Thoughts about this setup?

SeRiusRod

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Surfing the net some time ago I stumbled on the following videos:

In the videos he describes the building of a powerwall entirely made with cheap chinese 18650x4 holders. I have those things around for cell scavenging and I know how they are so I discarded the idea and never look back. But lately, I'm continuously being told (in other communities) that this guy is a genius. I've tried to make people understand that those holders are not reliable, and to make things worse this guy is hanging four cells in parallel from one single slot.
But I'm repeatedly told that I'm wrong and this practice is gaining adepts in my country.

Perhaps I'm wrong. What do you people think about this powerwall construction?
 
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OffGridInTheCity

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If my count is close - this is a 14s82p battery. To me, even doing a 14s80p would be much easier to use 4x5 holders and spot-weld... as @hbpowerwall has on recent videos - its get's as close to "123..." as I 've seen for custom packs...

I don't see things as right or wrong at this level... its DIY which by definition is up the fancy of the person building the battery. Just because someone *insists* doesn't make it the best way for you! :)
 
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Korishan

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Using these cell holders isn't wrong to do, just not recommended.
Reasons being:
* The metal tabs are nickel plated steel, and small and thin
* The metal tabs will over time will weaken loosing grip
* The metal tabs have higher resistance
* These holders, due to the above issues, should only be limited to a few amps for any length of time as you will begin to loose energy via heat resistance

If going with something like this, it would be good to go with, or replace with, beryllium copper tabs. They are much lower resistance, hold their strength better over time, and do not heat up as much due to higher current load.
You can usually find them on SMT cell mount devices more so than on TH (through hole) units. But you can also buy the tabs separately and install them on the holders.

The other thing you could do is solder a wire directly to the tab, instead of using the TH piece that stick out the bottom side. That way you would not be limited to the current load of a few amps, but could hit 10A or more per connection.

Also, going with beryllium copper the tabs are far less likely to corrode or rust.
 

SeRiusRod

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That way you would not be limited to the current load of a few amps, but could hit 10A or more per connection.
10A is not so much current for 4 cells?
I also thought about the increased resistance of a mechanical join, instead of a solid one.
But does directly soldering to the tab make sense, when a fuse will still be used there?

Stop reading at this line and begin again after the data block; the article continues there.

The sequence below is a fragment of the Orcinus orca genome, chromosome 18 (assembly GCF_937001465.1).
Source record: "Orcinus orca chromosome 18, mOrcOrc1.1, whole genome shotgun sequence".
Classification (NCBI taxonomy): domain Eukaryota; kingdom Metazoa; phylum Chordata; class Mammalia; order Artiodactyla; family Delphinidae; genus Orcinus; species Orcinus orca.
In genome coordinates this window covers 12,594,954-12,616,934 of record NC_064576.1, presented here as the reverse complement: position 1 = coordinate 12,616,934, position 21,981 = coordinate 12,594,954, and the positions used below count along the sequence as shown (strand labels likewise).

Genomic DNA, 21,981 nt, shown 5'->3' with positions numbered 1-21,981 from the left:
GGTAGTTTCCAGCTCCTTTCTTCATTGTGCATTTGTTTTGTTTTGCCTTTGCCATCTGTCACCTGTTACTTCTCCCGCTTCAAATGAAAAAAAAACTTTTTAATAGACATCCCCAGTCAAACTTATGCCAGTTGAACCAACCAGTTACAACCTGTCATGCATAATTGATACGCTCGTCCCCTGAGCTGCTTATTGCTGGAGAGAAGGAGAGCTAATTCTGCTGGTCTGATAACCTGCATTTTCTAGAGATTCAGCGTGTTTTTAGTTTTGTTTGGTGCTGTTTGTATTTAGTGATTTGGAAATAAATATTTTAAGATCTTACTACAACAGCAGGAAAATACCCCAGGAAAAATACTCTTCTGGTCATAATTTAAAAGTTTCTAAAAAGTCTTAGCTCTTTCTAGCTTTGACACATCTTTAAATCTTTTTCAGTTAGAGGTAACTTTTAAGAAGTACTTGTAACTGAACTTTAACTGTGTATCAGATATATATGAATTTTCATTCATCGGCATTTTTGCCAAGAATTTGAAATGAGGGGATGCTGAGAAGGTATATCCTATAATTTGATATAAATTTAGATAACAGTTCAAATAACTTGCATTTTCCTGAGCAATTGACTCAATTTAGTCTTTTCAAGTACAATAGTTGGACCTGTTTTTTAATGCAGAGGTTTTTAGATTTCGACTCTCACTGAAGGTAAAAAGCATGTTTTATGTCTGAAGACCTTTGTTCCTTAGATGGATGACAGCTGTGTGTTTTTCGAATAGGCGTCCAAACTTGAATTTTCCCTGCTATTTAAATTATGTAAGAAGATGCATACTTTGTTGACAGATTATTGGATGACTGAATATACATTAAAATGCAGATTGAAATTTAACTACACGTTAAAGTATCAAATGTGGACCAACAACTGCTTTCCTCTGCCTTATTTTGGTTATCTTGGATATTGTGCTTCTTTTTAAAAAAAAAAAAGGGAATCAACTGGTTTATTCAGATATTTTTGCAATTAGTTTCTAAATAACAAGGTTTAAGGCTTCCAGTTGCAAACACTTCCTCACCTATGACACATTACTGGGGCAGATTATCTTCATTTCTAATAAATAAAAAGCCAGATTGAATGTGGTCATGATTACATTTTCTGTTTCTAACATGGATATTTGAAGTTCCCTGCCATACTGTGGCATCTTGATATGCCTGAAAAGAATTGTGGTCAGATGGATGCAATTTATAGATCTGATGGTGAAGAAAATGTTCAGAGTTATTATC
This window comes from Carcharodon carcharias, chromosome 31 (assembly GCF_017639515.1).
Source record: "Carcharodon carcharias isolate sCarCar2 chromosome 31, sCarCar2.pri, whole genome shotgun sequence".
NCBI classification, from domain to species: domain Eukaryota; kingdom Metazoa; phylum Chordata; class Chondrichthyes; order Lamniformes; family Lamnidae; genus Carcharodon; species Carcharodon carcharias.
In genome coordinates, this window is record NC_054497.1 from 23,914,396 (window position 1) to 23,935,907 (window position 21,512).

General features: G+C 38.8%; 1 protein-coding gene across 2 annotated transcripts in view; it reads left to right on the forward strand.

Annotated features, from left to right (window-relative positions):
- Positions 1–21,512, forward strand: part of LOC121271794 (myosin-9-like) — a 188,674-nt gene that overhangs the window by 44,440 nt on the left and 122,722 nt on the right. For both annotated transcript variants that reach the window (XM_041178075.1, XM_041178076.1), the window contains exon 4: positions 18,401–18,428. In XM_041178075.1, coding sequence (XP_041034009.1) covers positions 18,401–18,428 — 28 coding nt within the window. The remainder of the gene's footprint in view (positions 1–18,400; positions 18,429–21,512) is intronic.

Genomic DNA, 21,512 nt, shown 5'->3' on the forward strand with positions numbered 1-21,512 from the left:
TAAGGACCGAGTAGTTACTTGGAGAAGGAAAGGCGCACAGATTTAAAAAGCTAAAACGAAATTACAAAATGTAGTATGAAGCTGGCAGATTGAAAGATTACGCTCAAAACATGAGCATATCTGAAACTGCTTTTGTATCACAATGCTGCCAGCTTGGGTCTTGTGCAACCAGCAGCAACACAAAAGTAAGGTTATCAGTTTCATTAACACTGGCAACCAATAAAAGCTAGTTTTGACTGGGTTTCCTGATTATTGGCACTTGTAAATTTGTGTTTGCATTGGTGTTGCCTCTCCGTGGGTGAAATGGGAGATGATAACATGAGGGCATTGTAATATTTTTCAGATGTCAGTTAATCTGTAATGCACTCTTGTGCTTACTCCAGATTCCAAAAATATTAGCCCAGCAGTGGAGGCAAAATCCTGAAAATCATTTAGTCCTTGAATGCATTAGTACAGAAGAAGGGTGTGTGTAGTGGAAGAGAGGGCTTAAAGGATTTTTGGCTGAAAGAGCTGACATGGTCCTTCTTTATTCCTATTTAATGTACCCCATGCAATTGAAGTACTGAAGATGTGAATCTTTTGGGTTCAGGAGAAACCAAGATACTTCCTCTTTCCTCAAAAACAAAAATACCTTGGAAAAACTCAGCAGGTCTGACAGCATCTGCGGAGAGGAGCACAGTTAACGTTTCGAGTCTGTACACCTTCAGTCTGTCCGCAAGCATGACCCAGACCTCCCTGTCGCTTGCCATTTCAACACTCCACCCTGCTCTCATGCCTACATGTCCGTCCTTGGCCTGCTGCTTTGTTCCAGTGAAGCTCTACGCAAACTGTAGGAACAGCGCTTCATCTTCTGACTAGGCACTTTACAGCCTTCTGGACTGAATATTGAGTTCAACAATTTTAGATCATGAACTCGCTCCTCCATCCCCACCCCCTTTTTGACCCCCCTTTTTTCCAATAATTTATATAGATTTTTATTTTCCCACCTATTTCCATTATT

This is the worse example I found. Other people are doing larger, on size, powerwalls, with less cells per slot. Perhaps that's better.
 

Korishan

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Each cell slot can only handle a few amps. So if there are 4 cells in that slot, then there's the potential of doing 10A (even on laptop cells, tho not advisable for their health). And that little pin will have a hard time carrying that current.
Yes, a fuse is advisable. You can put the fuse anywhere, it doesn't have to be *on* the cells. Just somewhere near them.
Also note that cells that are connected via a nickel strip should be as identical as possible, in use, life span, capacity, IR, manufacturer, etc. The reason is because there are no fuses there.
 

SeRiusRod

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You can put the fuse anywhere, it doesn't have to be *on* the cells.
No, I meant that if there's a fuse, shouldn't it be "weaker" than the small tab?

I've seen some other guys using fuse wire instead of nickel strips on one side. I always use wire fusing on both sides, and I ignore if it's overkill and only needed on one side.

If you look at the 4packs markings in this this and other related videos, there are crazy capacity differences, like two amps.

Just enjoying the discussion 😉
 

Korishan

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If you put a fuse smaller than the tab, you'll be blowing your fuse constantly. Because, as I stated earlier, the small tab can only handle a few amps. If you put multiple cells in parallel in that slot, you'll most likely be pulling several amps from that slot (depending on the overall number of cells in parallel, obviously)
 

italianuser

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I agree that those holders aren't the best choice, ...considering he has expensive pieces all around. I could be wrong but all the electrical parts don't actually look like a DIY to me, looks like the panels companies mount:unsure:

Those holders aren't the cheapest ones, they aren't with the spring and the wire that melts at 1Amp (I got them ones 🤪but I only use them for not-critical stuff). They cost double, or more than double, of the cheapos, they look like these ones:

https://www.banggood.com/it/4-Slots...arehouse=CN&rmmds=detail-top-buytogether-auto

or maybe this kind:

https://www.banggood.com/it/LantianRC-18650-Battery-Holder-Case-Box-for-6S-Battery-p-1602943.html
 
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Korishan

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Oh yeah, if you get the actual legit Keystone quality of the holders, they up there in price. you can get them at Digikey and Mouser too.

Oh geesh, I hope they aren't the second ones, the ones with the PCB's attached. What a waste a money for large scale like that. Not to mention the increased possibility of overcurrent blowing traces.